Scale like Silicon Valley, build like India
The setting was the Freshworks office in Chennai, sometime in the early months of 2018.
From the window, one could see the $100M ARR milestone receding and the next frontier growing in size by the minute. It was a key inflection point in the SaaS world. We were firing on all cylinders as the newer products upped their game and older ones kept their pace. In the middle of the blitzscaling, an important decision was made.
G (Girish Mathrubootham, CEO) was moving to the US.
The town hall was just getting started, and soon enough, the murmur turned into a slew of questions about his relocation. Like many of his kind, Girish had made Chennai his home—taking, giving and paying it forward to the city where he, and his core team, built Freshworks. He was also an ardent defender of it when the debate seemed to favor the perennially overcast Bengaluru over the port city as “the cool place” for founders to look for talent.
In this context, the question of his move out of the city was raised with some amazement: “What? G is checking out of Chennai?”
The horizons—for him and for Freshworks—were just getting wider. To see it all, he had to fly. It had been nearly eight years of solid growth with clear visibility as to where Freshworks was headed. During trips to the US, watching entrepreneurs build and scale their companies, G was struck by both the range and velocity of scaling up. He realized that there was a science behind the term “Silicon Valley-scaling”. Could he combine that with the craftspersonship and cultural awareness of India? Could a winning—and, in its own way, unique—model be forged? It was indeed a glimmer of hope, from the land of opportunities. That’s why G wanted to move to the US, and that’s what he conveyed to the team in Chennai.
When he put it across to them, he said it rather simply:
I want to do it for me, for you, and for India…
In a chat with best-selling author and Forbes writer Micah Solomon, as part of the Freshworks series, Fresh Insights, Girish unpacks the thought process behind his move, what his early days as a trainer taught him about customer experience with software, how he remains a product manager at heart even today, and why he will never tire of thinking up another way to delight people using business software.
What are some highlights from your career up to this point?
I have really enjoyed building products that customers love. Early on in my career I was a trainer, and through that I’d observed how painful it was for customers to work with clunky and complicated software. After that, I made it almost my mission in life to build products that are easy to use. Building a company is really similar to building a product, where culture is the UX for employees, and customer service is the UX for customers.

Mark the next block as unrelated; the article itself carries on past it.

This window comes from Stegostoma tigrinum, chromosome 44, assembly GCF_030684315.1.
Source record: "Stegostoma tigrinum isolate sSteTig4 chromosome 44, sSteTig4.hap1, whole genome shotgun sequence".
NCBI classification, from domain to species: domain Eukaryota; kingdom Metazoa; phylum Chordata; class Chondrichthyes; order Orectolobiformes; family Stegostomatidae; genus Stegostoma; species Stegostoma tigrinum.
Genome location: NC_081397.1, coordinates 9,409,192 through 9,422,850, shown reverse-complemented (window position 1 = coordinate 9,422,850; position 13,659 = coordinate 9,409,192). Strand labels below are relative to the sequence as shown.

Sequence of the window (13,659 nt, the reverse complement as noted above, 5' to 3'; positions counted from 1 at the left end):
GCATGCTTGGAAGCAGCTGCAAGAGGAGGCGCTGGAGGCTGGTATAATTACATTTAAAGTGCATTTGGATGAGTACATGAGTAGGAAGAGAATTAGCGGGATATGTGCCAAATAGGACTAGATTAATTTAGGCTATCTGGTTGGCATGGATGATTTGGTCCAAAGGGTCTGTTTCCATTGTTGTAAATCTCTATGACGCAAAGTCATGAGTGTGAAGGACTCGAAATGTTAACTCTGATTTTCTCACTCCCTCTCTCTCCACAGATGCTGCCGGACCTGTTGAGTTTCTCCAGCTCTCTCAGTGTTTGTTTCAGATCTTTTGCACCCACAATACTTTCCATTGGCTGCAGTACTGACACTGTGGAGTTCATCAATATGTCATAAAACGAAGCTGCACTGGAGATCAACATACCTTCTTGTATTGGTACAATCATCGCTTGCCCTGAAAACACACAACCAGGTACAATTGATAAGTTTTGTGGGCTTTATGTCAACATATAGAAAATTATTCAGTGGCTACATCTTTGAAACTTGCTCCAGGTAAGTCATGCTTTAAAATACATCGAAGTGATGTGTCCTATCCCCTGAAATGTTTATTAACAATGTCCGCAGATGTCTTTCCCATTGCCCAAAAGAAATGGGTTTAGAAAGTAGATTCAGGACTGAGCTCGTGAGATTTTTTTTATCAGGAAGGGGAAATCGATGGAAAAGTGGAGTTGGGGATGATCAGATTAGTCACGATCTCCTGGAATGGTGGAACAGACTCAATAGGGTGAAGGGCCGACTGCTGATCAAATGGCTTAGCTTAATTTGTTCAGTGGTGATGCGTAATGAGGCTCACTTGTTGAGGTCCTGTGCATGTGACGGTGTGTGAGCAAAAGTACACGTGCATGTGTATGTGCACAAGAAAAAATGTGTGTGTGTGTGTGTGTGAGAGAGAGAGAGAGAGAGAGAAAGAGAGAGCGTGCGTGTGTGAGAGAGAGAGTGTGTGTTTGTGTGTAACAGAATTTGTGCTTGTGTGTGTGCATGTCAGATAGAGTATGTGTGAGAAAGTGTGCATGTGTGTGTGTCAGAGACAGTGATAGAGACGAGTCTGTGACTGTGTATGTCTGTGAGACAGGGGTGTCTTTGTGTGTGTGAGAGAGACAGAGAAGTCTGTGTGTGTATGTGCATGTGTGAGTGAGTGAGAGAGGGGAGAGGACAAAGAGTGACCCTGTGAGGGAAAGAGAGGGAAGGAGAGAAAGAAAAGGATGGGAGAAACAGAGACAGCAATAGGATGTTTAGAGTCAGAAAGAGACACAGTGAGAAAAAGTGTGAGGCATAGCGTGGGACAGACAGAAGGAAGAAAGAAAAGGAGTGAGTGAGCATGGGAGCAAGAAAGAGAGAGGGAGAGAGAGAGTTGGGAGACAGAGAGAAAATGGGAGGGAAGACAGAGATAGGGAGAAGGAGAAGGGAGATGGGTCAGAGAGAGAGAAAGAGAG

You founded this company in Chennai, but personally moved here a few years ago. What was the reason for your move?
We have done a great job at making Freshworks a global product company that came out of India, and I’m very proud of that. Something happened in 2018, when I realized how big this opportunity could become. We were being celebrated as a successful start-up and I started observing what could be next. I realized we had one shot to take this company from where we are to where it could be. When you create a big or successful company, you are creating impact for employees. When my employees asked me back in 2018 why I was moving, I told them that I was doing it for me, doing it for you, and doing it for India. I did it for me because I wanted to learn more, and moving would help me do that. I said I was doing it for my employees because I wanted to create an outsized impact in their lives. The only way to touch every employee, the frontline employee, and create meaningful work for them is to make the company massive, so that everyone can enjoy the results or the rewards. I said I was doing it for India because India needs more product companies and that’s a personal dream for me, so it all goes toward India as a product nation.
Why is culture so important? In this new world we are living in, is it challenging to maintain a culture?
Culture is what differentiates any company and defines who you are. At the end of the day, a good culture means you are creating happiness during the journey, and it’s not just about the destination. Two things are important to maintain a culture. One is what you see; the other is what you do. Employees are observing what you do, and if you say you are an employee-first company, now is a great time to demonstrate it. During the pandemic, we implemented a no-one-left-behind strategy, where we said no layoffs—not only for employees, but also the employees of our vendors. These people’s lives depended on Freshworks, so we did not leave them behind. This actually created a more positive experience for employees because they saw that the company was demonstrating its values.
Would you define ‘Kudumba’ for us and talk about its importance within Freshworks?
Kudumbam means family in Tamil, which is the language we speak in Chennai, where Freshworks was founded. I thought it was a great way to remind everyone that we are proud of our heritage and roots as an Indian company. I also wanted to help people understand what brings us together, that we are family, and we take care of each other. Family comes first, and we are an employee-first company.
Check out the Fresh Insights page for the complete video interview of G, as well as keen perspectives from senior Freshworks executives on culture, product development, go-to-market strategies, and customer experience.
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